"The last seven years have definitely been a trip," says 23-year-old Good Charlotte lead singer Joel Everly.
He's not wrong. The American rockers have come a long way to get where they are today. Fair enough, he is talking hours before a small show at a London, England venue 'The Garage', its not exactly headlining SARSstock. But Good Charlotte are big news in North America.
Their eponymous debut album went platinum in the US, and their first UK release, "The Young and the Hopeless", has already hit the heady heights of the US Top Ten.
"We've worked our asses off and sometimes we're just too busy to look back. But sometimes we do and we're just, like, wow."
Wow, indeed. There's nothing remarkable about a band doing well in America and then trying to break Europe, but Joel's co-founding band member, twin brother and lead guitarist Benji, hadn't struck a chord until he was 16.
After graduating from high school in 1997, the twins left home to chase their dreams. They were joined by bassist, Paul, and guitar player, Billy. The name Good Charlotte was lifted from a children's book, and the band was complete.
The time between then and signing their record deal in 2000 was hectic. They worked a number of poorly paid jobs before getting involved on high-profile tours with the likes of Blink 182.
Weren't they ever worried that it might not work out?
"All the time," says Joel. "I kept thinking-'if this doesn't work out you're screwed'. That just pushed us to work harder."
This work ethic is reflected in Joel's attitude as the band set about promoting album number two and breaking Europe.
"We just roll with everything in the States. We don't let the success get to us and think about how 'big' we are. We've never really felt like we've made it. We're always looking over our shoulders. We're still at the beginning."
Joel might have to accept how 'big' Good Charlotte really are when the band hits Toronto this month.
As pop/punk goes, the album is pretty damn slick. It is wall-to-wall East Coast punk sing alongs, with poppy American Pie soundtrack-alikes, oh-so catchy guitar anthems and even the odd slushy effort ("Say Anything" could become an alternative dumpee's anthem for those of us who believe Celine Dion to be the anti-Christ).
"The Young and the Hopeless" goes some way to clearing the name of the poppy side of rock so tarnished by bands like Wheatus. There are no Erasure covers here, no silly girly voices, just energetic guitars, drums and vocals, helped along by producer Eric Valentino.
"It's a solid record, and most of that credit goes to Eric for being such a supportive person," says Joel, of the producer who has previously worked with Queens of the Stone Age and Third Eye Blind.
At first, Good Charlotte seems to be just another name in a flooded market place. There are currently a whole host of American 'skate-punk' bands around (think American Hi-Fi, Blink 182, New Found Glory…). But scratch under the surface, and there is more to the Maryland four-piece.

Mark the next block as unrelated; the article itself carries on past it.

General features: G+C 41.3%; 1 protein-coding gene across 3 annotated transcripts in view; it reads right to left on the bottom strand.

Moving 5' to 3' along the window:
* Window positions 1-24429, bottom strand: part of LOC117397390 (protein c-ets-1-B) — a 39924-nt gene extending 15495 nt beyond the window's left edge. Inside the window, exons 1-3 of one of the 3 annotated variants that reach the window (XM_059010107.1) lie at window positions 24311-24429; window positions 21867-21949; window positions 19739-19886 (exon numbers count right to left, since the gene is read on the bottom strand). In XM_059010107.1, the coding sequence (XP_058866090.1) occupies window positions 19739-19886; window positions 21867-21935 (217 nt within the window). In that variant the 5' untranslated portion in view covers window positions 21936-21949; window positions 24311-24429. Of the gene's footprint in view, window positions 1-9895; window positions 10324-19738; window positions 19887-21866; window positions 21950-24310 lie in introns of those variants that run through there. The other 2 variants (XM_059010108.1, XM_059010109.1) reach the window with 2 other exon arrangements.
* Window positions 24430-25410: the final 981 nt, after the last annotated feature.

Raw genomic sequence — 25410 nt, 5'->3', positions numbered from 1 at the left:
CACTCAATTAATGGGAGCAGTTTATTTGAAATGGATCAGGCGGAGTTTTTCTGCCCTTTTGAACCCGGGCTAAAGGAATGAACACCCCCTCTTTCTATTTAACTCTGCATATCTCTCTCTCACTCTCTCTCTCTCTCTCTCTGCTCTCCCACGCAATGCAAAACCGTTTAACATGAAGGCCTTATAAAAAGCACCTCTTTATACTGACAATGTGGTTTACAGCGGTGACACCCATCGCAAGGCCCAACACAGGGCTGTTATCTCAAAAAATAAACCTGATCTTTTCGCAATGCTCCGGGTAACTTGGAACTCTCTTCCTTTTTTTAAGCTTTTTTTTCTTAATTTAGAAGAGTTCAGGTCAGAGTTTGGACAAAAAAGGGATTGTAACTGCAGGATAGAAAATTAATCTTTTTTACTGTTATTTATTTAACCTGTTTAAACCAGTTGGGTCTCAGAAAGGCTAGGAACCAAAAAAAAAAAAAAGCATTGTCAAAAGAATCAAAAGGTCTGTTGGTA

"With all due respect, we don't sing about the same things. Our songs aren't just about girls and stuff, we sing about our lives. I'm writing about things I've done and seen. If you put a beat over our lyrics, it could almost be hip-hop," says Joel, who co-wrote the entire album (bar the instrumental opener), with brother Benji.
It's an argument that holds water. Single "Lifestyles of the Rich and Famous" is a critique on American celebrity culture-"Did you know when you were famous/ You could kill your wife and there was no such thing as/ 25 to life as long as you got the cash to pay for Cochran."
Surely not an issue Blink are planning to tackle on their next album.
This doesn't make Good Charlotte pretentious; they know they are not Rage Against the Machine. But the heartfelt efforts put into the words of songs such as Joel's favourite, "The Story of my Old Man" provides a certain degree of empathy.
And they do, at points, have a propensity for singing about girls and stuff.
"Riot Girl" fights the corner for dodgy lyrics and general trashiness, while "Girls and Boys," a sickly pop tune, is the record's biggest to threat to the 'skip' button.
But the Good Charlotte album is charming because it is different. It is not padded out like a number of its contemporaries, the tempo and style changes regularly, but maintains continuity in the standard of tuneful rock.
So are we likely to see Joel and co. on one of those stadium tours American bands do so regularly over here any time soon?
"It's possible for us. You can't predict these things, but we are really good live. We play those venues in the States sometimes. We'll just see how the dice roll."
Joel continues, "We've worked really hard. We wanted all this…like waking up today in London, is just a dream come true. We're just thankful to God, and want to take this as far as we can."
Judging by the story so far, that may just be where they're headed.
Writer: Tim Newbound